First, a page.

The geosystem is a concept enabling the analysis of dynamic combinations of biotic, abiotic and anthropic factors occurring within a «territory». It belongs to systemic approaches generally, and is used in geography to study interactions between the natural environment and societies, both temporal and spatial.
It has considerable affinities with the ecosystem approach that developed in the 1930s in scientific ecology, which mainly concerned relationships between living species and their «biotopes». It however differs from it by the fact that it involves a larger spatial scale, since it enables the study of geographic space on the level of regional sub-spaces. Consequently it also integrates a wider range of factors, among which action by humans, and longer time scales.
As a conceptual tool, the geosystem appeared in the 1960s in the Soviet Union, driven by the development of vast, sparsely populated areas. It was formalised by Viktor Borisovitch Sochava on the basis of an approach centred on flows of energy and living or mineral matter. Via analyses and correlation of data collected at given points, the geosystem enables an environment to be approached from three complementary angles: the spatial structure, both horizontal and vertical, functioning and changes in state. It was used in particular by Nicolai Beroutchachvili in the Caucasus.
The concept was introduced in France at the end of the 1960s by Georges Bertrand in a process seeking to reconstruct physical geography. Indeed, it went beyond the classic partitioning-off of physical geography to analyse interactions between geomorphological, hydrological, bio-geographical, pedological and climate datasets. In addition, because of the systemic dimension, this also opened the way to integrating another factor for change, that is to say anthropic action, whether past or ongoing. It was thus a break with environmental studies implemented in geography at the time. Indeed, while the concept of a particular environment enabled a global approach to the relationship between humans and their living environments, it later led to studies that only took account of bio-physical components envisaged in isolation.
From the outset, the geosystem is closely linked to the notion of «landscape», both in Russian "landscape science" and in the approach implemented by Georges Bertrand. In his founding article "Paysage et géographie physique globale" (lansdscape and global physical geography) published in 1968 in the Revue Géographique des Pyrénées et du Sud-Ouest he presents the geosystem as a tool to redefine the geographical approach to landscape. Subsequently, with the emergence of the environment as a social issue, the geosystem has also been associated with the concept of territory in an endeavour to place approaches to the environment in a dimension that is at once social and territorial.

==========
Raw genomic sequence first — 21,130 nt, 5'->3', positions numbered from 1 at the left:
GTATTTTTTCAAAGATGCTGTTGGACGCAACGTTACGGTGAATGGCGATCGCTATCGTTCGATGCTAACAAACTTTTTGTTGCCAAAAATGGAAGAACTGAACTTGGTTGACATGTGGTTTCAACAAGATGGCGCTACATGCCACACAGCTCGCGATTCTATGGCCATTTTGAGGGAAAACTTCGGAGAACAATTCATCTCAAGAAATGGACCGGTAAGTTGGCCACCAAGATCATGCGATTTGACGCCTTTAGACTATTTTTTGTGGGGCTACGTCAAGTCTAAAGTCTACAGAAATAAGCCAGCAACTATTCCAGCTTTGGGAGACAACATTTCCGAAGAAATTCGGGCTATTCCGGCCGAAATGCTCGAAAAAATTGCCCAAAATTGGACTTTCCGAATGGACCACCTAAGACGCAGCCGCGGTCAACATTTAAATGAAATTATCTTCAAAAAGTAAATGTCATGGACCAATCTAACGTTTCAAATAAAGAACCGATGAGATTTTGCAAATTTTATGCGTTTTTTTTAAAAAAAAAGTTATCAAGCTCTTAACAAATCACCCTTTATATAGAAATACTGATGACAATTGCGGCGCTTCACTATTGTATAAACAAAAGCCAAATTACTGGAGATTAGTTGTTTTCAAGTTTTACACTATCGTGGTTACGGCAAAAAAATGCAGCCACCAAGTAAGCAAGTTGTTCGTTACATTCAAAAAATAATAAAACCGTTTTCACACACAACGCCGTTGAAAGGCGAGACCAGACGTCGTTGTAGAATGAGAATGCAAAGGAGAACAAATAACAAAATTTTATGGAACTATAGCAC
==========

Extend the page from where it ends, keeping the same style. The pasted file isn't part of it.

This evolution was formalised by Georges Bertrand in 1991 in the form of "GTP": geosystème, territoire, paysage (geosystem-territory-landscape). Pursuing his objective of apprehending the environment in its complexity and diversity, in this conceptual system he proposes to re-launch research on a multidimensional basis. Within this combination, the geosystem finds its place at the interface between the natural environment and societies, enabling the naturalistic and material dimensions of the environment to be envisaged in a social perspective. This is completed by more social and cultural approaches using the concepts of territory and landscape.
By means of the quantification of very diverse parameters, geosystem analysis enable interactions between different factors to be evidenced, as well as the dynamic processes involved. In a given geosystem, it also enables the identification of nested sub-sets whose evolution conditions the overall dynamic: geofacies and geotopes. The former are spatial ensembles of a few hundred square metres that are homogenous from the physiognomic and functional viewpoints. For instance, if a slope or watershed forms a geosystem, the various landscape units that it comprises can be considered as geofacies. The latter for their part are very small spatial units of a few square metres, such as hillocks or wet hollows in one of the units on the slope.
However, as the strict application of this approach is difficult to implement, the concept has tended to become a way of envisaging the articulation between the natural environment and societies rather than a tool for analysis. In this form it has been spreading and popularising in highly diverse applications, but sometimes rather far removed from the initial concept.
Along the lines of the geosystem another concept is gaining ground, that of the anthroposystem. This also aims to take account of the interactions between natural systems and societies over time, but differs by the fact that is focuses more specifically on human societies.
see also : «anthropisation»